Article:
The volume-expanding effects of autologous liquid stored plasma following hemorrhage.

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Plasma use has increased since studies have suggested that early treatment with blood components in trauma with severe hemorrhage may improve outcome. Plasma is also commonly used to correct coagulation disturbances in non-bleeding patients. Little is known about the effects of plasma transfusion on plasma volume. We report a prospective interventional study in which the plasma volume-expanding effect of autologous plasma was investigated after a controlled hemorrhage.

Plasma obtained by plasmapheresis from nine healthy regular blood donors was stored at 2-6°C. Five weeks after donation the subjects were bled of 600 ml and then transfused with 600 ml of autologous plasma. Plasma volume was estimated using (125)I-albumin before and after bleeding, and immediately after plasma transfusion. Plasma volume changes were then estimated by measuring changes in hematocrit during the following 3-h period.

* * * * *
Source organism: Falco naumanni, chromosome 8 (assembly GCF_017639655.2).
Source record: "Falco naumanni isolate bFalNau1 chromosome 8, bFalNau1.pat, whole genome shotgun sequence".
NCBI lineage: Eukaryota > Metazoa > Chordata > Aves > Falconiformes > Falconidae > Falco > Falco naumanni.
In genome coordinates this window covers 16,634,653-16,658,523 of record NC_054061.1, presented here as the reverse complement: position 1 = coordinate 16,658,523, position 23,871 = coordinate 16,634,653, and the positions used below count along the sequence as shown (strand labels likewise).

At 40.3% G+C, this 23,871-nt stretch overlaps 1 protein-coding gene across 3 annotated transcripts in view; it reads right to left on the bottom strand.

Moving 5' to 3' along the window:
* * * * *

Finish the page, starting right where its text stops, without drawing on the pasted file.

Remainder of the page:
Results: Estimated plasma volume after bleeding was 3170 ± 320 ml and 3690 ± 380 ml (mean ± standard deviation) immediately following the transfusion of plasma (p 0.05). This increase in plasma volume corresponds to 86 ± 13% of the infused volume. Three hours after transfusion, plasma volume was still 3680 ± 410 ml.

Conclusions: Stored liquid plasma has a plasma volume expanding effect up to 86% of its infused volume with a duration of at least 3 h.


Research areas and keywords

Subject classification (UKÄ) – MANDATORY

  • Anesthesiology and Intensive Care
Original languageEnglish
Pages (from-to)490-494
JournalScandinavian Journal of Clinical and Laboratory Investigation
Issue number6
Publication statusPublished - 2012
Publication categoryResearch

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Ulf Schött


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